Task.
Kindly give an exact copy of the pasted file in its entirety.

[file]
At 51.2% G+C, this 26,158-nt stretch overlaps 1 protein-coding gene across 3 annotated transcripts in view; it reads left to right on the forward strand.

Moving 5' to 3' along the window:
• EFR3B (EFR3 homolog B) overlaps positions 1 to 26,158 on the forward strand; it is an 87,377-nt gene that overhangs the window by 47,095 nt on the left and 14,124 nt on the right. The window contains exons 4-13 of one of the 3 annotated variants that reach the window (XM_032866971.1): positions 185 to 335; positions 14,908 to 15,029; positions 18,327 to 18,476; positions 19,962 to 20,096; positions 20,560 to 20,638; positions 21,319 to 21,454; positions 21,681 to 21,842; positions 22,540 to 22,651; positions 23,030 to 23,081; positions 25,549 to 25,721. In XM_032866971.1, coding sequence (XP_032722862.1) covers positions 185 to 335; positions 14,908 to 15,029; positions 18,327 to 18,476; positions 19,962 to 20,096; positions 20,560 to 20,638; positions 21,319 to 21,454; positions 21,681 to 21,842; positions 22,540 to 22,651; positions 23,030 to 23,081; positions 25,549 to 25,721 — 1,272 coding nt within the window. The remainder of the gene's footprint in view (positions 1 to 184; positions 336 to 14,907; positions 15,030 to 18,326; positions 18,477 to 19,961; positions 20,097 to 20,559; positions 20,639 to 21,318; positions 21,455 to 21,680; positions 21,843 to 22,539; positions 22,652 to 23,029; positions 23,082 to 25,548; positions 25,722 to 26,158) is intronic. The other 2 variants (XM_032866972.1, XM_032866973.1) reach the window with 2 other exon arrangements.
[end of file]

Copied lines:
At 51.2% G+C, this 26,158-nt stretch overlaps 1 protein-coding gene across 3 annotated transcripts in view; it reads left to right on the forward strand.

Moving 5' to 3' along the window:
• EFR3B (EFR3 homolog B) overlaps positions 1 to 26,158 on the forward strand; it is an 87,377-nt gene that overhangs the window by 47,095 nt on the left and 14,124 nt on the right. The window contains exons 4-13 of one of the 3 annotated variants that reach the window (XM_032866971.1): positions 185 to 335; positions 14,908 to 15,029; positions 18,327 to 18,476; positions 19,962 to 20,096; positions 20,560 to 20,638; positions 21,319 to 21,454; positions 21,681 to 21,842; positions 22,540 to 22,651; positions 23,030 to 23,081; positions 25,549 to 25,721. In XM_032866971.1, coding sequence (XP_032722862.1) covers positions 185 to 335; positions 14,908 to 15,029; positions 18,327 to 18,476; positions 19,962 to 20,096; positions 20,560 to 20,638; positions 21,319 to 21,454; positions 21,681 to 21,842; positions 22,540 to 22,651; positions 23,030 to 23,081; positions 25,549 to 25,721 — 1,272 coding nt within the window. The remainder of the gene's footprint in view (positions 1 to 184; positions 336 to 14,907; positions 15,030 to 18,326; positions 18,477 to 19,961; positions 20,097 to 20,559; positions 20,639 to 21,318; positions 21,455 to 21,680; positions 21,843 to 22,539; positions 22,652 to 23,029; positions 23,082 to 25,548; positions 25,722 to 26,158) is intronic. The other 2 variants (XM_032866972.1, XM_032866973.1) reach the window with 2 other exon arrangements.